Monday, November 14, 2011

Common Security Issues for Small Business
Something Old, Something New

The Globe and Mail recently published an article entitled "Ten most overlooked security threats for small businesses". It provides an interesting and valuable source for small business to plan their security strategy. On the list, one will find all the old standards, which have been issues since time began - at least computer time. For example, it contains the items "Business interruptions due to backup data issues" and "Physical breaches and theft". But it also contains issues that are more recent in their origin, such as "Breaches caused by connecting (from) infected devices"and "Hijacked domain names". A useful article for many to consider.

Tuesday, November 8, 2011

Bring Your Own Device? Secure the Data

Inevitably there has been a growth in the numbers of personal devices being brought into the workplace. And they are data friendly, such as smart phones and tablets. Some companies are handling this trend as though the devices were company property, despite the fact they have no right to do that and fundamentally their efforts are doomed to failure. .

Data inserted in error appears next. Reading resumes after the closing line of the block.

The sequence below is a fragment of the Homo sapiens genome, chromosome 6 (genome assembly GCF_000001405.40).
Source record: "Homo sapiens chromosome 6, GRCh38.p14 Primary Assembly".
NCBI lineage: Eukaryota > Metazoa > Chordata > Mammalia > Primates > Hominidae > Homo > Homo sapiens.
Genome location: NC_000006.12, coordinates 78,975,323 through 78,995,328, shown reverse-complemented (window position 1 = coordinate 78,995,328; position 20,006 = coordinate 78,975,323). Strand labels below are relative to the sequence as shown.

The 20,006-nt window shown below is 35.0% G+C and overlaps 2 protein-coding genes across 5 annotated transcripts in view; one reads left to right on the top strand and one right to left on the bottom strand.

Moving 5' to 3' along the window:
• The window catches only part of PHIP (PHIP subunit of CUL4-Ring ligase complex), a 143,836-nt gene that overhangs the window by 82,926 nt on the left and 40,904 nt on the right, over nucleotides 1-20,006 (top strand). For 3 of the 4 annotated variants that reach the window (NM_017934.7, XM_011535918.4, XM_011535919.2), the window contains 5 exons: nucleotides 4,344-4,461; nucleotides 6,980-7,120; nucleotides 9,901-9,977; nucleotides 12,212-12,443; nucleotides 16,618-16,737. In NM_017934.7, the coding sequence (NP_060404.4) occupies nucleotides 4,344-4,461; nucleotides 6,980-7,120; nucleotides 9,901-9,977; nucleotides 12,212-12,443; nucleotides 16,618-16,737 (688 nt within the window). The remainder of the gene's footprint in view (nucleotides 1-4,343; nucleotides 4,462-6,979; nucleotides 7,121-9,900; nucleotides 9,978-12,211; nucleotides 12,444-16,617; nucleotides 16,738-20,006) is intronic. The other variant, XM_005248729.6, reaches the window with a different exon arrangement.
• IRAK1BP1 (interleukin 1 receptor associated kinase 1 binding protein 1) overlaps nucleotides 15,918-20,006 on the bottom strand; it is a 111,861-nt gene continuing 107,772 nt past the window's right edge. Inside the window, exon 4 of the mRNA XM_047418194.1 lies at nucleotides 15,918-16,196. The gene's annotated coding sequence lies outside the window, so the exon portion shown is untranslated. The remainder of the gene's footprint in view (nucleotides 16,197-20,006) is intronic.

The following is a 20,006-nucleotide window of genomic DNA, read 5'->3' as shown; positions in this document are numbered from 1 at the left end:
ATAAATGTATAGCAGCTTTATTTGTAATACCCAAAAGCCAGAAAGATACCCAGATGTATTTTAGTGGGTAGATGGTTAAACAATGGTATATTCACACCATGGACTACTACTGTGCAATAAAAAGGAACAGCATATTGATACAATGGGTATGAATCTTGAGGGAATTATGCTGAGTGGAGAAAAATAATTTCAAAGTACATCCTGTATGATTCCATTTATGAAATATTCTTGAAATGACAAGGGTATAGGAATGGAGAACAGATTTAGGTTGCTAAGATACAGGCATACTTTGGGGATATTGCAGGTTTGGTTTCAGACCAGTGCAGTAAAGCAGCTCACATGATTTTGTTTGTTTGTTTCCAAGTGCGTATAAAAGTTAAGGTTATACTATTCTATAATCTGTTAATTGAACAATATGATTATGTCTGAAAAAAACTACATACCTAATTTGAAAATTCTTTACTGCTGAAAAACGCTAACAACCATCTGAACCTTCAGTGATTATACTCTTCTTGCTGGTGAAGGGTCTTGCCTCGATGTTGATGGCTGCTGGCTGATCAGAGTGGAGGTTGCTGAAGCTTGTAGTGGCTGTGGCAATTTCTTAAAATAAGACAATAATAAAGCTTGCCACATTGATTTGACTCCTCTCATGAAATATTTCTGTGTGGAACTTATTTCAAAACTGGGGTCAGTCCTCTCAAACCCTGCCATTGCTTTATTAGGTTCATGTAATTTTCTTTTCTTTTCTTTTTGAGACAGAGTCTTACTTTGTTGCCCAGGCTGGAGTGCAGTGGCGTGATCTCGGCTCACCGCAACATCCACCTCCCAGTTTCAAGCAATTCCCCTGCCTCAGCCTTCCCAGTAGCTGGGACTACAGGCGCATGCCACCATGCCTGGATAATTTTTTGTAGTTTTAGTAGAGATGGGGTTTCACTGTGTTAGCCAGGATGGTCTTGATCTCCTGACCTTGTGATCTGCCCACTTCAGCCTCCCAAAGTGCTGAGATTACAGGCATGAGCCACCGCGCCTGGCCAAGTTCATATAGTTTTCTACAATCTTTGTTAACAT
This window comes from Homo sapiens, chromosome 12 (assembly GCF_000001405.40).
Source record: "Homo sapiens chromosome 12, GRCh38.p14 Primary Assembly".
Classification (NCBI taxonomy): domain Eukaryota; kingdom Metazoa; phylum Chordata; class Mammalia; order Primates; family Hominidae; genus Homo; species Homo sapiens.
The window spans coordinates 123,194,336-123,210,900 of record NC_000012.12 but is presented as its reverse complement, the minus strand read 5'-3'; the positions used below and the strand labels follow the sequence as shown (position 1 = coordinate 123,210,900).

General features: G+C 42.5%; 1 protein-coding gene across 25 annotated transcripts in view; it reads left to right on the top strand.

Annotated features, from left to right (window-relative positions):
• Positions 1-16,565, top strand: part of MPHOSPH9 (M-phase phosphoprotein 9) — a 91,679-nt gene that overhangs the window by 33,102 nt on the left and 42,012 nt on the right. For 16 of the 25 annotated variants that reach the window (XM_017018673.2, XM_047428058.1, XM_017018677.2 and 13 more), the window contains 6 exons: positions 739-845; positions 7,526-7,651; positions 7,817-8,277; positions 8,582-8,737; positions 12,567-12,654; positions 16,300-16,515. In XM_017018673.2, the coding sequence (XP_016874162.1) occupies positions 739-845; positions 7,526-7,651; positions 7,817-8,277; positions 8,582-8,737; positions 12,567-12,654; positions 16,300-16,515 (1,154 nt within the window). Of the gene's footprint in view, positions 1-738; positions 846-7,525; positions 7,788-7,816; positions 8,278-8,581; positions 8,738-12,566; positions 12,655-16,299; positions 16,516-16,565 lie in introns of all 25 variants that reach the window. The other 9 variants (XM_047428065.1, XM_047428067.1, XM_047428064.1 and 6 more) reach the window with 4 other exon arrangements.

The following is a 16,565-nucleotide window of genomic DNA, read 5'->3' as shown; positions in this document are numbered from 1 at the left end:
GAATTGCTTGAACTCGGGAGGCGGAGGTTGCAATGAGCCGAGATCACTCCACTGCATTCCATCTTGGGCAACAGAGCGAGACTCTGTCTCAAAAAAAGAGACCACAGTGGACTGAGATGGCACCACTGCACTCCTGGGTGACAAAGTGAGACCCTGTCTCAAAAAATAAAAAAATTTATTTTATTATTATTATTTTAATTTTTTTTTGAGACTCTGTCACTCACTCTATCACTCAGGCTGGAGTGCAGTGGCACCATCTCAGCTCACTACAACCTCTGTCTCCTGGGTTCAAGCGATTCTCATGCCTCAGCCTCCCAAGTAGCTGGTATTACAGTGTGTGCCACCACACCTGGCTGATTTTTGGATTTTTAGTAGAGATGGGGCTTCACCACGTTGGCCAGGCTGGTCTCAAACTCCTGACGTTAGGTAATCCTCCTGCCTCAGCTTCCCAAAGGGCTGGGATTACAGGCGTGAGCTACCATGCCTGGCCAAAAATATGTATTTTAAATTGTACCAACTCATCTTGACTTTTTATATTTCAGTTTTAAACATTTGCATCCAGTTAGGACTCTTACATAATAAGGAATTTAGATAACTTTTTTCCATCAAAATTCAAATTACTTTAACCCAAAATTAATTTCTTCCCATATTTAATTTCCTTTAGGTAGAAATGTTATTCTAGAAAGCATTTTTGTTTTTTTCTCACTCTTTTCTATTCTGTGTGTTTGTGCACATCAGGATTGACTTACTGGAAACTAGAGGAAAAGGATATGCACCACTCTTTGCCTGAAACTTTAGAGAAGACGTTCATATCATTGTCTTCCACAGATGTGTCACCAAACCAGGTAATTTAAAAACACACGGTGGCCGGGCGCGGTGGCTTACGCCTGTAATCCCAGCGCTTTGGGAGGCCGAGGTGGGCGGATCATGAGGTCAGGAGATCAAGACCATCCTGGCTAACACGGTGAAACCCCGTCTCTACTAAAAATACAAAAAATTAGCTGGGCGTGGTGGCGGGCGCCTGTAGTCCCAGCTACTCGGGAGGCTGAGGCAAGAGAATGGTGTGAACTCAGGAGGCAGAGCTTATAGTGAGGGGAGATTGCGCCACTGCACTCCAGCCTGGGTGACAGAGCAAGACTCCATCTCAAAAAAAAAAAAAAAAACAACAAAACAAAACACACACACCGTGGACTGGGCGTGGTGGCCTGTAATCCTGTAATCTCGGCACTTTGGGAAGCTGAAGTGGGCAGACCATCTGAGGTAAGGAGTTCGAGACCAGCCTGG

The answer lies in an approach that has been right for some time even before the infiltration of personal devices. Data Centric Security.

Under data centric security, the focus of the security policies and procedures is the data and not the devices. This has been the right way to go because data is increasingly more mobile and it is difficult if not impossible to know where it is at any time. So the data itself needs to be secure so that it doesn't really matter where it is.